Stewards often run properties with a low basis from legacy acquisitions of another era. Managed with low debt with an eye to future generations, the challenge is expanding beneficiary needs without the commensurate increase of income. The steward’s decisions can appear non-economic but that is because they are risk averse and have testamentary obligations. There are additional temptations to sell those assets because of strong industrial real estate prices.
Stewards tend to think internally, making decisions to satisfy the immediate income needs of family beneficiaries, often to the detriment of long-term asset growth. Stewards are forced to put off expensive capital improvements, avoid standard vacancy periods, and take unfavorable market actions because of immediate demands. Most stewards don’t have the luxury to make long term beneficial decisions. Either through ignorance or neglect, many simple provisions are ignored. Enforcement of lease terms particularly late fees, maintenance requirements and service contracts are in every lease but overlooked. As difficult as it is, contributing to a capital fund will maintain building condition to achieve top rents.
Many of the assets in family control are irreplaceable. More times than not, the steward is a reluctant leader that will let the asset deteriorate to avoid family entanglements. The antidote is to operate the property with professional management, officers, and written agreements. There is a strong contrast between Institutional ownership and family stewards, but the latter can learn from the former to keep the property earning for generations that follow.
We’ve been working hard on MappSnap as we try different ways to visualize and process industrial property data. By merging Salesforce, Drupal, Parcel Data, GIS, and Street Knowledge, we’ve created a trading platform. Since it’s a 10-year bootstrap operation with a limited budget, there are many holes and broken code. However in the areas where we have put most of our resources, Gardena, of course. But also Big Industrial, here in Los Angeles, New York, Dallas and other strong industrial markets, we’ve had many notable successes dealing off large properties and portfolios.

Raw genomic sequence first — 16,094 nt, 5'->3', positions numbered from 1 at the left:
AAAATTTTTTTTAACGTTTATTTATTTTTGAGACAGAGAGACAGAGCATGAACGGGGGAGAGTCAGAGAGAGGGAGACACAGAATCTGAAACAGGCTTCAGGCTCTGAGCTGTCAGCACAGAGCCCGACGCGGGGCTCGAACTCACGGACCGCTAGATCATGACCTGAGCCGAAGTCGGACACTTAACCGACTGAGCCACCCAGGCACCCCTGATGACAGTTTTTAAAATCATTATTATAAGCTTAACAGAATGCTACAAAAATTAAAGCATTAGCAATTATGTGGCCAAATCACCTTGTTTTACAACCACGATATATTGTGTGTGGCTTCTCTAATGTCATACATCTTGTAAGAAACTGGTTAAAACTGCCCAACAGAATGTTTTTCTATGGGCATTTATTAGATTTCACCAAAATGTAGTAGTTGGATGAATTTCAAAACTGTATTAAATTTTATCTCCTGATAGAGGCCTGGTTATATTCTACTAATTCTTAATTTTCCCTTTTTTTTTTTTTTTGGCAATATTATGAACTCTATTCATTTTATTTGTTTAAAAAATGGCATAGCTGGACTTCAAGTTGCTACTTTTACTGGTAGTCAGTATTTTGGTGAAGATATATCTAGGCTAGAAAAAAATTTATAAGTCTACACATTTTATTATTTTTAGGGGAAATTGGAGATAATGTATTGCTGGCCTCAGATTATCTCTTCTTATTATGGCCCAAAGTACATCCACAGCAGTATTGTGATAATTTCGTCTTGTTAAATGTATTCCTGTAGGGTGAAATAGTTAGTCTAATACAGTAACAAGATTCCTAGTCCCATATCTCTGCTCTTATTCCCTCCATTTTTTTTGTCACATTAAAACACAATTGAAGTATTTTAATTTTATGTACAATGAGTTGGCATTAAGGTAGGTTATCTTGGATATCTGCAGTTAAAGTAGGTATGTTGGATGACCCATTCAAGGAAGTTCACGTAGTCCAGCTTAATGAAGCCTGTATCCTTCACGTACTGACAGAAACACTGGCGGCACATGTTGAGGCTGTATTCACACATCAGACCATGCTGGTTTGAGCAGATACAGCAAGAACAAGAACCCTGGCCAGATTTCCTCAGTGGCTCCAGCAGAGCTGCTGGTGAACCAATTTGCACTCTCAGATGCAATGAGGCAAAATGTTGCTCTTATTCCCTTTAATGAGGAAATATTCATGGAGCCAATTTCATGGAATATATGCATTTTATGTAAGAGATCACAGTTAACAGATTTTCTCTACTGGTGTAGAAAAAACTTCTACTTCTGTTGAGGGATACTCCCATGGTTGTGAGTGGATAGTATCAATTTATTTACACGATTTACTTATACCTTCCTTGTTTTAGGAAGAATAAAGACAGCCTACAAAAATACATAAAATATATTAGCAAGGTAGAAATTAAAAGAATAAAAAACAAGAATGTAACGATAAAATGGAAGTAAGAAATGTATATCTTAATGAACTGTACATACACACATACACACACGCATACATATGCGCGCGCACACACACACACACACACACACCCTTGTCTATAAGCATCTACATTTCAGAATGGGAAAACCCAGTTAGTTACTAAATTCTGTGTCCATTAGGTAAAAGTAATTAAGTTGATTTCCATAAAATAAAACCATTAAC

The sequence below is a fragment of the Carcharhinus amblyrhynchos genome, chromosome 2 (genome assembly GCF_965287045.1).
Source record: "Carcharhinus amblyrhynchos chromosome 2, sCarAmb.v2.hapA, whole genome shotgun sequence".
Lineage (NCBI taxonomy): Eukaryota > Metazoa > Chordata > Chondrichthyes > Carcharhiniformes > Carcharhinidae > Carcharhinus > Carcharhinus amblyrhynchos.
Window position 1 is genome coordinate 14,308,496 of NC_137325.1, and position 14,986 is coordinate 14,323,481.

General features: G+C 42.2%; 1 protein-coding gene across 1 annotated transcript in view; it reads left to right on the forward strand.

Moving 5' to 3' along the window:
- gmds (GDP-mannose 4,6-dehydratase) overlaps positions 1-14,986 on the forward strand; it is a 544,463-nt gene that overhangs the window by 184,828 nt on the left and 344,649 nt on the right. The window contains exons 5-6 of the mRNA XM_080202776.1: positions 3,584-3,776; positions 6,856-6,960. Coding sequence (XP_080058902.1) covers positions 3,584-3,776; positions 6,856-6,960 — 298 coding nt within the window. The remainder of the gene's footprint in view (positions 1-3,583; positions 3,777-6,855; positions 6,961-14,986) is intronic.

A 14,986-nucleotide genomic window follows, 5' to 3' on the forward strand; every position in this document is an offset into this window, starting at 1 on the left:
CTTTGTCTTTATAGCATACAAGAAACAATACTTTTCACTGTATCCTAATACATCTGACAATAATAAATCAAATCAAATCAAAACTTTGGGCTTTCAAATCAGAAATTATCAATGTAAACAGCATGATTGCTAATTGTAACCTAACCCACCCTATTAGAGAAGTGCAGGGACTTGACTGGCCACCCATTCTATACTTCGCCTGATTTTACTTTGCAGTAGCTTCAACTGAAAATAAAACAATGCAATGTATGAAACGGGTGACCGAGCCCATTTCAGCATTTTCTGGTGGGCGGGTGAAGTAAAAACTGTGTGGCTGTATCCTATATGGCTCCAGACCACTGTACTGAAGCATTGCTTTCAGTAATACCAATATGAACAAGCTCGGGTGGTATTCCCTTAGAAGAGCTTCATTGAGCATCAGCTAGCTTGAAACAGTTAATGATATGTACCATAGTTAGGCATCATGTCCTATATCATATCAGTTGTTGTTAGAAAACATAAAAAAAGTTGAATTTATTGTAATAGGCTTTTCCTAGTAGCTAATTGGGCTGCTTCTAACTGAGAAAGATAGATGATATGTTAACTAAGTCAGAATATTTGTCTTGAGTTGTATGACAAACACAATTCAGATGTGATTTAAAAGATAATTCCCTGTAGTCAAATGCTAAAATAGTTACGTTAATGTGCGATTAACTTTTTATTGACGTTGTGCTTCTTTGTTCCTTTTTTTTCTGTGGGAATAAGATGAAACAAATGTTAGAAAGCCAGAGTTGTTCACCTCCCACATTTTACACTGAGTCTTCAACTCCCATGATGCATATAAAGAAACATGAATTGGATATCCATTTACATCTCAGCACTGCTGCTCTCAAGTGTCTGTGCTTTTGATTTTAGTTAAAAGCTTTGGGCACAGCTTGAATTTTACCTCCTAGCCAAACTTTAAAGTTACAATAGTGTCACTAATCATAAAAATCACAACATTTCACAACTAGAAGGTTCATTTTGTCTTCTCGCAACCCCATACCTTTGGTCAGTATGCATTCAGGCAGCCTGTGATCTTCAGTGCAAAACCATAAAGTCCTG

We’ve developed several strategies. In Drupal, they use the expression taxonomies. We formed the taxonomies graphically represented here and all our data is archived similarly so we can serve up the deals our customers want to see by using primitive prediction analytics. For example, “Occupier-in-Tow” is a strategy to pair an infill or a land development deal with an occupier, capital and long term, mostly institutional buyers. Related areas where our data is suited is industrial parks and buildings especially in transitioning an older building from independent hands to institutional ownership. All major infill locations are suitable.
The most fun is collecting street information and archiving the data with photos and video. It’s the final piece of knowledge that is not readily available and often the most valuable. Street knowledge is the way most long standing real estate people have survived over long careers. Tell us your deal and let us see what we can do.
The current robustness in industrial real estate markets obscures many forces that can balance and protect your investment and location decisions. Technology, Monetary Policy, Political Risk, and Space Transparency are important factors that provide support during good times and bad.
New technologies come at an important time because accommodative monetary policies, that disrupted normal return structures since the Financial Crisis, are coming to an end. Building investments require realignment. New to the U.S., Political Risk is now measurable, and wealthy property owners are seeking global diversification to protect and hedge their property investments. Chinese flight from the U.S. and currency battles are two examples. Space Shortages are still the overriding condition, but it’s important to recognize that public listing MLS services only carry a limited selection of offerings while private deals account for many Sharing and Investment/Development deals. Interestingly, markets remain opaque despite the availability of enormous data.
Artificial Intelligence, Automation and Big Data, are the technologies I am developing with Block Chain being the one most anticipated. A modest investment in Data and Digital Operations creates more leads, improves execution and compounds investment. Artificial Intelligence is embedded in many off-the-shelf programs like Excel and Salesforce. In the latter, A.I. is specifically directed at creating more Opportunities. Deeper intelligence is found by hard coding with Python, and its derivative, Pandas. For instance, by crunching large sets of parcel data nationwide and matching them to other data sources, investment and availability attributes appear much faster and with better intelligence than using Access or SQL. Other programs look at layered data, multi-dimensionally, to predict behavior. Practical outcomes include more deals, better communication, and enlarging my network. In the field, we are experimenting with MappSnap, a geotagging tool for customers as an entry way to experience our Digital Platform directly.